Last weekend was the first of many long weekends for me, and I’m fairly confident I consumed more coffee than anything else for the past few days. In an attempt to justify my caffeine addiction, I came across The Atlantic’s summary of a recent coffee-related study at Harvard. The article clearly explains what the study is, and multiple potential flaws – definitely a wonderful example of effective science communication.
Sorry – completely forgot to post yesterday, though I’m kind of glad I did. If I’d written something yesterday, it would have been quick, and probably sciencey.
But today, after multiple exams, I’m done thinking about nitty-gritty science. I’d much rather recommend an excellent read in the New York Times. (Access can be tricky since there’s a monthly cap on article views, but you should be able to access it through Google if nothing else works.) It’s about scientists in government, and while it’s certainly not a new topic, it is increasingly pertinent given the competitive decline of the United States, particularly in STEM fields. It explores the historical perception of scientists as elitist and out of touch, and compares the role of scientists in the US to other governments. It suggests a variety of reasons for the scarcity of scientists in US politics, one of my favorites being that the rational scientific solutions to problems frequently upset religious and cultural beliefs. While this is certainly believable (conflict surrounding DADT, decriminalization of various substances, and abortion come to mind), the extent of the opposition never fails to amaze me.
A new study came out in December about the effects of psychoactive drugs on the brain. Typically, we refer to magic mushrooms, LSD, and other hallucinogens as mind-expanding drugs. Users claim to have surreal experiences of exploration and self-discovery, beyond how they usually feel. However, when regular users were given a small dose of a psychoactive substance, Psilocybin, and brain activity was measured with a functional MRI, users brains were found to have less activity while tripping than when injected with a placebo. Interesting stuff.
Previous studies have indicated that other psychoactive drugs, specifically LSD, can create lasting personality changes in users after just one use. Some individuals in the study noticed a permanent increase in “openness” after their experience. LSD has previously been studied in controversial experiments for therapeutic uses.
S here –
Today, I thought I’d share something a little lighter than a normal article. I’ve been following Harvard BioVisions for years, and their animations never fail to amaze.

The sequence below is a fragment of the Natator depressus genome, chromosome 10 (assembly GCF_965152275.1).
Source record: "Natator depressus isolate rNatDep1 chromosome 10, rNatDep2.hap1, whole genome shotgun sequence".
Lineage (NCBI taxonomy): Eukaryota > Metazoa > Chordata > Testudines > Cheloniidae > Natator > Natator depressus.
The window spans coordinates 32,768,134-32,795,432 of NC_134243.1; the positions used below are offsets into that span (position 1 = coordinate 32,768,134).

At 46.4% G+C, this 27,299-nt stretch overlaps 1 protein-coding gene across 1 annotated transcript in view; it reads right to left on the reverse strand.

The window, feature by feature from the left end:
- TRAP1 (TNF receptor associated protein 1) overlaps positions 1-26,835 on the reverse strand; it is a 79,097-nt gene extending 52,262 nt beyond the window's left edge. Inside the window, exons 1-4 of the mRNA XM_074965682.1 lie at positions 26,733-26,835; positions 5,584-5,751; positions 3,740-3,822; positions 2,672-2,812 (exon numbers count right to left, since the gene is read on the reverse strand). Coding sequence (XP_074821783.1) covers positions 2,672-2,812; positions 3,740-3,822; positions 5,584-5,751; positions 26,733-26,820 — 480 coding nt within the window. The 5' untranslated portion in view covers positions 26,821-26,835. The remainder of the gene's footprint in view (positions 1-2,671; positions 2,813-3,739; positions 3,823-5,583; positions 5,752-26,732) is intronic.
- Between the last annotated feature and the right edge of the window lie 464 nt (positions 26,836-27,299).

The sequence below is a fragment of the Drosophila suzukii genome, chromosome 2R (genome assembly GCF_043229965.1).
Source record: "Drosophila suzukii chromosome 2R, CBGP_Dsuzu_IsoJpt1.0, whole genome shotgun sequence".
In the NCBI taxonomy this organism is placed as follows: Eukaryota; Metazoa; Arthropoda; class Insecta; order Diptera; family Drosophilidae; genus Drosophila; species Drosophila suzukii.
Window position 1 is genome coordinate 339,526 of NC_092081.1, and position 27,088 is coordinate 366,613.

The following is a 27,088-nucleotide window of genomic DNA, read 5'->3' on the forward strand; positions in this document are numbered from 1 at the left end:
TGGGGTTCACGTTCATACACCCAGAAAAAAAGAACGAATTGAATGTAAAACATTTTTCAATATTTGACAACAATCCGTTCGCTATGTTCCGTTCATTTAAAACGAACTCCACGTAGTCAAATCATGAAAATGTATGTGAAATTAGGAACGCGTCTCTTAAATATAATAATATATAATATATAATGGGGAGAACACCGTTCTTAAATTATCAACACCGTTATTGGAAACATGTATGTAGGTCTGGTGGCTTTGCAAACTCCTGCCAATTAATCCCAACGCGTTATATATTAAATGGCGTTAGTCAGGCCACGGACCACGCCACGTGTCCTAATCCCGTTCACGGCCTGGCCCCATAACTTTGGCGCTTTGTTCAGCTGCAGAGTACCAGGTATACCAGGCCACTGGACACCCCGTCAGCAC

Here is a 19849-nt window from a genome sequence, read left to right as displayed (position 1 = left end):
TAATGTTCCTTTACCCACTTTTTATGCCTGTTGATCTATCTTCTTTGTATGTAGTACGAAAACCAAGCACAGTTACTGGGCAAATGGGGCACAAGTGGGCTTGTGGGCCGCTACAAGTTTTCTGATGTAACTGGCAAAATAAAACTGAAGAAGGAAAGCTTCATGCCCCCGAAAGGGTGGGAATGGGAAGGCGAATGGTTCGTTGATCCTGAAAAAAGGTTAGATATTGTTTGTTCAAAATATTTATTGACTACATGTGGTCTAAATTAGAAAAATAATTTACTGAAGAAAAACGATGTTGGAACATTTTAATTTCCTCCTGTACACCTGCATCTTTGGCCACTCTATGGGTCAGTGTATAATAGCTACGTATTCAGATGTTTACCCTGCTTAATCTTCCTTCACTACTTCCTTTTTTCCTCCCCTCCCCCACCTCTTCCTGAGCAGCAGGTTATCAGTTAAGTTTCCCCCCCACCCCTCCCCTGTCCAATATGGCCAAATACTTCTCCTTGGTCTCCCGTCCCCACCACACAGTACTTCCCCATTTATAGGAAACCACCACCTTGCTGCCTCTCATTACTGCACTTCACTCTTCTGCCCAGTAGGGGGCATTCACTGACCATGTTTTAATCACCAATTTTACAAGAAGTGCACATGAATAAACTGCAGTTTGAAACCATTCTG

My favorite video is “The Inner Life of the Cell,” which shows a variety of cell processes set to dramatic music. I first saw the video in high school biology. I watch it regularly, and each time I see it, I understand the animation on a deeper level. The video is also available in a longer version with voice-over commentary.
S here –
This is the first in a new series of posts featuring research happening right here at Michigan State!
In the Microbiology department, Dr. Lenski’s lab is particularly notable. The lab studies experimental evolution, both with actual and digital organisms, but is best known for their long-term E. coli evolution experiment. The experiment was started in 1988, and as of this post, has reached almost 55,000 generations! The lab regularly analyzes the population and has watched as the population gains new traits and loses others.
Check out the the Lenski Lab webpage where you can see the current population number and read all about their research!
Hi everyone! I’m S, and I’m a studying biochemistry, which may explain the slight bias in my topic choices. I’ve also had a love affair with public policy for the past several years, and enjoy discussing how science and policy intersect. I regularly find myself pondering the disconnect between scientific research (i.e. drug discovery) and policy implementation (i.e. public health). For my first post, I’ve adapted an editorial (which later turned into a research project, two presentations, etc.) about barriers posed by patents in the treatment of HIV/AIDS.
This site has been active for about a month now, and we’ve finally started adding content! The group met today and decided to publish a new post every day, Monday through Thursday, plus special content on the weekend. Look for posts covering the newest discoveries and oldest questions in a variety of scientific fields.